Indiana

Education, From The Capitol To The Classroom

The Story Of One Lonely Indiana School District

North White School Corporation

North White School Corporation recently closed two of its outlying elementary school buildings. Reducing the total number of schools in the district from five down to three.

During his tenure as school board president at North White School Corporation, Shannon Mattix has pushed for something strange.  Usually, school officials fight to protect their district from outsiders trying to take control, but Mattix has a different idea. He wants to consolidate the four districts in White County into one megadistrict.

“One of the things that I brought up and a few other members of the community brought up was that consolidation needed to happen for the whole county.” says MattixHe’s talking about a series of meetings dating back to 2000 during which the issue of countywide consolidation was raised.

Among the people in Maddix’s district that StateImpact spoke with, it’s a popular plan. Chris Fullerton owns a little computer shop about ten minutes west of Monticello in the heart of Reynolds Indiana.  He can list some specific reasons why he thinks consolidation is a good idea.

“Get rid of the four or five school boards and superintendents we have. Put them all under one roof,” says Fullerton.

But there’s a problem. It takes two school boards, not just one, to approve consolidation and none of North White’s neighbors care much for the idea of joining forces.

Bernard Graser is retiring in about a week, but for the moment, he’s superintendent of the Frontier School Corporation in nearby Chalmers, Indiana.  North White has asked his district several times if they would be interested in uniting under one banner. Graser says his district has studied the idea of consolidation but prefers to go it alone.  He says the process would require so many changes that it really wouldn’t produce any financial savings.

“There’s just so many variable to go ahead and say let’s consolidate,” says Graser.

There are a lot of similarities between Graser’s district and North White School Corporation. Both are losing money. Both are losing students. Both have laid off teachers and cut programs.

But Graser’s district gets money from local wind farm operations and they’ve been able to use that to muddle through some of the rough financial times that are devastating some of their neighbors.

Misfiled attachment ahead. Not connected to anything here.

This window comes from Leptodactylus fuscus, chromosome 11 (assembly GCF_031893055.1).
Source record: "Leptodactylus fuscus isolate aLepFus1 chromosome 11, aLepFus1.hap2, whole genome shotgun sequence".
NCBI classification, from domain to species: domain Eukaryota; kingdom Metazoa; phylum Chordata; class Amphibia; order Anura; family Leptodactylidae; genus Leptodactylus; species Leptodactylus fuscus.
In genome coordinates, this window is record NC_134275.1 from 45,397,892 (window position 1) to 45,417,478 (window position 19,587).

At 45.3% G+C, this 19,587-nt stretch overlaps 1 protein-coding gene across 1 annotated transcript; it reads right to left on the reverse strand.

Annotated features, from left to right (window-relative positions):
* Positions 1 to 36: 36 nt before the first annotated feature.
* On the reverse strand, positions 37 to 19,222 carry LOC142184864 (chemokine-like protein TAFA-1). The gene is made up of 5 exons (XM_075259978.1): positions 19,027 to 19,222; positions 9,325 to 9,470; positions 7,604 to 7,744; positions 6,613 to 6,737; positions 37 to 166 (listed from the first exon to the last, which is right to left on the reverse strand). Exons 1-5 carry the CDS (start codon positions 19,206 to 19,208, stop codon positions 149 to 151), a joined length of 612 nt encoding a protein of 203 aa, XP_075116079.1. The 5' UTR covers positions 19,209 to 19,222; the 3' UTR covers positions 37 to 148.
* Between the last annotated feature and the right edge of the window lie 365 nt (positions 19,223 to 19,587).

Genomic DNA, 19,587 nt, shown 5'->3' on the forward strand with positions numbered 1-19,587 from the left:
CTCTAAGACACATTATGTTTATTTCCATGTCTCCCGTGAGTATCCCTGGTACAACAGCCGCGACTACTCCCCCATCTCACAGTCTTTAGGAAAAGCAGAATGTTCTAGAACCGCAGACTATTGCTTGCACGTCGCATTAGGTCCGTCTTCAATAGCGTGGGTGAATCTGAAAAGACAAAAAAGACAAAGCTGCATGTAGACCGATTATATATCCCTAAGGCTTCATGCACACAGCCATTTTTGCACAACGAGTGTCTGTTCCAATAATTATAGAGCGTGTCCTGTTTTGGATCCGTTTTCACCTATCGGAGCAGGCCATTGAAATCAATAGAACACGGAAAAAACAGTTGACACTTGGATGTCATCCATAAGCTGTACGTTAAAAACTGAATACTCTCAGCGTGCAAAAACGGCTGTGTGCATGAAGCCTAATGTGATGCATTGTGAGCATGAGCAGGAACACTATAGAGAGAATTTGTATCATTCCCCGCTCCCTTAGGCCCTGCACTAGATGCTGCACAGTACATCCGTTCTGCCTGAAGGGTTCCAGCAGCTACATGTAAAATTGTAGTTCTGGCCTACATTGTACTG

“They do not have that same pool of money that we have, but if we were to consolidate, we would have to share that money with them,” says Graser.

North White has approached all of the other major districts in the area and each is opposed to the idea of consolidation.

Terry Spradlin works with Indiana University’s Center for Evaluation and Education Policy.  His group has spent the last five years tracking school consolidation around the state.  He says this is a problem that could have been avoided, especially considering the size of the districts involved.

“The dollars involved in these small corporations as a portion of the state budget are very small, very minimal,” says Spradlin.

North White had enough of a reserve to last them for a few years, but school board president Shannon Maddix says no matter what his counterparts say, there are still major savings that could be had from consolidating.  He’s not even talking about anything complicated. He’s talking about the most basic school supplies.

“We can’t even agree to buy paper,” says Mattix.”And if you tell me paper doesn’t impact a child.  Last time I checked, we use a lot of it.”

Maybe one of his neighboring districts will have a change of heart and decide to merge with them. If not, Spraudlin says consolidation could happen anyway. It would just take a different form. After all, if a district keeps losing money and eventually closes its doors, then those students end up in their neighbor’s classrooms either way.

Comments

  • Richard Dillman

    We have already seen the results of Mr Mattix’s work here at Monon, with the so called reconfiguration program that lasted one year. Prior to this, the North White School Corp. pumped many useless dollars into Buffalo and Reynolds buildings, trying to keep the system alive, but the cut in funds forced them to close the out schools, and bring the students to Monon. If this was caused by a loss of funds, doesn’t it stand to reason that this method would have been cheaper in the beginning? Several of our grandchildren have since relocated at West Central, and the differences in methods of the two schools might well be likened to stepping off a steam train onto a diesel. I really don’t see that more of Mr. Mattix’s antics would behoove any more movement toward more consolidation.

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